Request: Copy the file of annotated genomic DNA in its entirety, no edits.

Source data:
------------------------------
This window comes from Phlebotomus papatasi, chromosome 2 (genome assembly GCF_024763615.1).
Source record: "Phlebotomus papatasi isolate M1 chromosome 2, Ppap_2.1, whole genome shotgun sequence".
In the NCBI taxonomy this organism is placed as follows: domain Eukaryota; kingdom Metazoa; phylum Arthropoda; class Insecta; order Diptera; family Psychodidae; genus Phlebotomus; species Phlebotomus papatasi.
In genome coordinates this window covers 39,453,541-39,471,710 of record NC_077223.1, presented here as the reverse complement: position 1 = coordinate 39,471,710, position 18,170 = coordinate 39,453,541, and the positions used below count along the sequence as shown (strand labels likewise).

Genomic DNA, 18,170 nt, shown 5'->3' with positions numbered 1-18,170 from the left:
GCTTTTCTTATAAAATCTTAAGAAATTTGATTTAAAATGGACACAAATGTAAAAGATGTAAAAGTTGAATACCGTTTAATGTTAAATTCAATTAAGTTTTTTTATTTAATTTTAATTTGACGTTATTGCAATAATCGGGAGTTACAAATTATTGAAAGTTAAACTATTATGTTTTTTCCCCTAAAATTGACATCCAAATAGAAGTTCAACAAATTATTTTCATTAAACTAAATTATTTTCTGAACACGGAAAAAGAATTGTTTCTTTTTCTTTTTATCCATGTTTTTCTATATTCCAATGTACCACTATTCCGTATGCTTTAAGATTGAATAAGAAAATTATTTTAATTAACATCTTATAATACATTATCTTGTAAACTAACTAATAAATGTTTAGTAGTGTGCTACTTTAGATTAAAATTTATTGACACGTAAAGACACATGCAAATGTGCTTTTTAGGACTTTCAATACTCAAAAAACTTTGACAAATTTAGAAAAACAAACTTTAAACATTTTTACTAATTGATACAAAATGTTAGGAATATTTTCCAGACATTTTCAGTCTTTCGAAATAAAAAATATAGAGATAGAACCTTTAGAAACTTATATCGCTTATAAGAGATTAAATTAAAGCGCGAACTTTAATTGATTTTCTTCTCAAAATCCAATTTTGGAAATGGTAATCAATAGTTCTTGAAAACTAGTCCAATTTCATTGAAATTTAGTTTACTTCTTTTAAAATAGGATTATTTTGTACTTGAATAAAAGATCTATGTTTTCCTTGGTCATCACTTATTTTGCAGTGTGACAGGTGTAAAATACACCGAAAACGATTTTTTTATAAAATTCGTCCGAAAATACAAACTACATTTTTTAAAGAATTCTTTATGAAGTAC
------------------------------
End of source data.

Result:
This window comes from Phlebotomus papatasi, chromosome 2 (genome assembly GCF_024763615.1).
Source record: "Phlebotomus papatasi isolate M1 chromosome 2, Ppap_2.1, whole genome shotgun sequence".
In the NCBI taxonomy this organism is placed as follows: domain Eukaryota; kingdom Metazoa; phylum Arthropoda; class Insecta; order Diptera; family Psychodidae; genus Phlebotomus; species Phlebotomus papatasi.
In genome coordinates this window covers 39,453,541-39,471,710 of record NC_077223.1, presented here as the reverse complement: position 1 = coordinate 39,471,710, position 18,170 = coordinate 39,453,541, and the positions used below count along the sequence as shown (strand labels likewise).

Genomic DNA, 18,170 nt, shown 5'->3' with positions numbered 1-18,170 from the left:
GCTTTTCTTATAAAATCTTAAGAAATTTGATTTAAAATGGACACAAATGTAAAAGATGTAAAAGTTGAATACCGTTTAATGTTAAATTCAATTAAGTTTTTTTATTTAATTTTAATTTGACGTTATTGCAATAATCGGGAGTTACAAATTATTGAAAGTTAAACTATTATGTTTTTTCCCCTAAAATTGACATCCAAATAGAAGTTCAACAAATTATTTTCATTAAACTAAATTATTTTCTGAACACGGAAAAAGAATTGTTTCTTTTTCTTTTTATCCATGTTTTTCTATATTCCAATGTACCACTATTCCGTATGCTTTAAGATTGAATAAGAAAATTATTTTAATTAACATCTTATAATACATTATCTTGTAAACTAACTAATAAATGTTTAGTAGTGTGCTACTTTAGATTAAAATTTATTGACACGTAAAGACACATGCAAATGTGCTTTTTAGGACTTTCAATACTCAAAAAACTTTGACAAATTTAGAAAAACAAACTTTAAACATTTTTACTAATTGATACAAAATGTTAGGAATATTTTCCAGACATTTTCAGTCTTTCGAAATAAAAAATATAGAGATAGAACCTTTAGAAACTTATATCGCTTATAAGAGATTAAATTAAAGCGCGAACTTTAATTGATTTTCTTCTCAAAATCCAATTTTGGAAATGGTAATCAATAGTTCTTGAAAACTAGTCCAATTTCATTGAAATTTAGTTTACTTCTTTTAAAATAGGATTATTTTGTACTTGAATAAAAGATCTATGTTTTCCTTGGTCATCACTTATTTTGCAGTGTGACAGGTGTAAAATACACCGAAAACGATTTTTTTATAAAATTCGTCCGAAAATACAAACTACATTTTTTAAAGAATTCTTTATGAAGTAC